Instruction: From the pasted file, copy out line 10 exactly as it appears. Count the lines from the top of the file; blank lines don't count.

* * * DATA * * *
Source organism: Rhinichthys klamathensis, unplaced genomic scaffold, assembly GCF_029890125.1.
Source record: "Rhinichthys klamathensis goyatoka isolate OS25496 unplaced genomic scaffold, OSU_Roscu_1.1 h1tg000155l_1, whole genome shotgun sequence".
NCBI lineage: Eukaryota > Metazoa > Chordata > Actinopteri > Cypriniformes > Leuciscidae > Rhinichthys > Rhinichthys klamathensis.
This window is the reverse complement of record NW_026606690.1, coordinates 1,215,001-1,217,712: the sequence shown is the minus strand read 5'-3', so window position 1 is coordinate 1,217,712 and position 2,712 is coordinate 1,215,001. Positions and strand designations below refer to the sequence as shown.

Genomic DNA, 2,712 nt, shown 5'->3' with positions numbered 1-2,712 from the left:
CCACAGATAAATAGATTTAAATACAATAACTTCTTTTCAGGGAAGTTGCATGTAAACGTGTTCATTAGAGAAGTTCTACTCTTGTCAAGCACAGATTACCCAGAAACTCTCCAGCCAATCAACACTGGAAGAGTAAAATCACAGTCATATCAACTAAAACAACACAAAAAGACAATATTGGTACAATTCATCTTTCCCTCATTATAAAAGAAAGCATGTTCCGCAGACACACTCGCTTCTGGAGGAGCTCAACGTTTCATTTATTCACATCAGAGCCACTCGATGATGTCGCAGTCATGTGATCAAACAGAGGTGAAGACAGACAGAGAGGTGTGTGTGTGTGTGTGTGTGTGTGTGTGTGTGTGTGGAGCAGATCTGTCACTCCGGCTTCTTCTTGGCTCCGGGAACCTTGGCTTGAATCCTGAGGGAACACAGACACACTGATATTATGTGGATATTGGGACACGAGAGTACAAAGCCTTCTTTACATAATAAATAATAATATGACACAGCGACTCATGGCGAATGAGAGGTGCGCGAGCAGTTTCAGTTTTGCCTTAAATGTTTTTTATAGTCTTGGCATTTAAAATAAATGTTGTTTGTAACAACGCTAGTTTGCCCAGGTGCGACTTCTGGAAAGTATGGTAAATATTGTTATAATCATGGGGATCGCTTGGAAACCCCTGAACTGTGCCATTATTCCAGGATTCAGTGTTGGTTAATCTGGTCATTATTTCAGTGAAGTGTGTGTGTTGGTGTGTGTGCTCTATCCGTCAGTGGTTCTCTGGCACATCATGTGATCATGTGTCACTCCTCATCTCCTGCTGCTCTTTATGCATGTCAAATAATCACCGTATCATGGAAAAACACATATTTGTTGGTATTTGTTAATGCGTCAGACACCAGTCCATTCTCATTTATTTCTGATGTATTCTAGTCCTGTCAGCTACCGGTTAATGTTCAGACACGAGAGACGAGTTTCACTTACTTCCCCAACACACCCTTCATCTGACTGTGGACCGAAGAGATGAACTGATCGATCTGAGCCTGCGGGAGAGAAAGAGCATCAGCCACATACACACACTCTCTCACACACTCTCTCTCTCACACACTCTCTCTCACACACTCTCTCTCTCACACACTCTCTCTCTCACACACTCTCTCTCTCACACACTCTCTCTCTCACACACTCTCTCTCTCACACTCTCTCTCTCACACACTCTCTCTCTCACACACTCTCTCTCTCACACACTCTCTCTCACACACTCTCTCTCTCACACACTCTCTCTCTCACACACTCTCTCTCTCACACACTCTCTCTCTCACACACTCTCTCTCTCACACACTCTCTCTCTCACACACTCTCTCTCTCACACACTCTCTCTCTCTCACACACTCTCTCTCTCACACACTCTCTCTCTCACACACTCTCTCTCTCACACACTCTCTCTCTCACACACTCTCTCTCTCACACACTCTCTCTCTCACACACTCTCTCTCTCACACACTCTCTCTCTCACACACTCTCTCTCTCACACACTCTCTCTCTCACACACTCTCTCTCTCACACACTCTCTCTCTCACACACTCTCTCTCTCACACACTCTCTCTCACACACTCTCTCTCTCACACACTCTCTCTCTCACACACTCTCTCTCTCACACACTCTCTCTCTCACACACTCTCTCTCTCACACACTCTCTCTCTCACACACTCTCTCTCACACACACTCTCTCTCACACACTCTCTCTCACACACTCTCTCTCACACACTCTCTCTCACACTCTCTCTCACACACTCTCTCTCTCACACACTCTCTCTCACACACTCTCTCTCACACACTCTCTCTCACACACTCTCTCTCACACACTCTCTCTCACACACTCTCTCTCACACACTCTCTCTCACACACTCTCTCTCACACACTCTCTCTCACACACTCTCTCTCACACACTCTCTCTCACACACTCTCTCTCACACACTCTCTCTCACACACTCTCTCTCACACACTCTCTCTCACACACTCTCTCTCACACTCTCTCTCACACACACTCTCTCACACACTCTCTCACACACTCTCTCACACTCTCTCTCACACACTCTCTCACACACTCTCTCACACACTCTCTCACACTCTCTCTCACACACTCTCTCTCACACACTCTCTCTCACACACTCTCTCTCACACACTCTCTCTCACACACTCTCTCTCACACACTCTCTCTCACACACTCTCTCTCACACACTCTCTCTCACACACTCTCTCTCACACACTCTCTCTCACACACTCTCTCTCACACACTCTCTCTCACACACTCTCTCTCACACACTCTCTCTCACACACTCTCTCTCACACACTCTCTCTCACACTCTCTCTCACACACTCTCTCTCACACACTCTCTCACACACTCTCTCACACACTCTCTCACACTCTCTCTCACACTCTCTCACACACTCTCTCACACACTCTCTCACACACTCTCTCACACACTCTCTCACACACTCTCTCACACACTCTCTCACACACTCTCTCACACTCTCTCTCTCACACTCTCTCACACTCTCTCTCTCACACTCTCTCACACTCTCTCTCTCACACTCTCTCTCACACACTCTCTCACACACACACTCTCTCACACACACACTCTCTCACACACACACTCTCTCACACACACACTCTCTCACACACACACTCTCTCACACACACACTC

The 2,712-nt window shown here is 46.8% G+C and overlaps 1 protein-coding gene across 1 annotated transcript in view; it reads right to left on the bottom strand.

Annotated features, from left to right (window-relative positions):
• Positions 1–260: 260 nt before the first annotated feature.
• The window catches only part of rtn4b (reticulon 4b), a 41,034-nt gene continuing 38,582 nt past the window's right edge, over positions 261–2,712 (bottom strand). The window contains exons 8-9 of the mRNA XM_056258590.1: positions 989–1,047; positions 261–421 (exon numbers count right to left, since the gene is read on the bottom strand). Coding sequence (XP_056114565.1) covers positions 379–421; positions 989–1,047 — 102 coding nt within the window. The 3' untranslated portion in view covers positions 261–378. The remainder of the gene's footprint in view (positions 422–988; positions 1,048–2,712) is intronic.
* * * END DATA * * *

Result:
• The window catches only part of rtn4b (reticulon 4b), a 41,034-nt gene continuing 38,582 nt past the window's right edge, over positions 261–2,712 (bottom strand). The window contains exons 8-9 of the mRNA XM_056258590.1: positions 989–1,047; positions 261–421 (exon numbers count right to left, since the gene is read on the bottom strand). Coding sequence (XP_056114565.1) covers positions 379–421; positions 989–1,047 — 102 coding nt within the window. The 3' untranslated portion in view covers positions 261–378. The remainder of the gene's footprint in view (positions 422–988; positions 1,048–2,712) is intronic.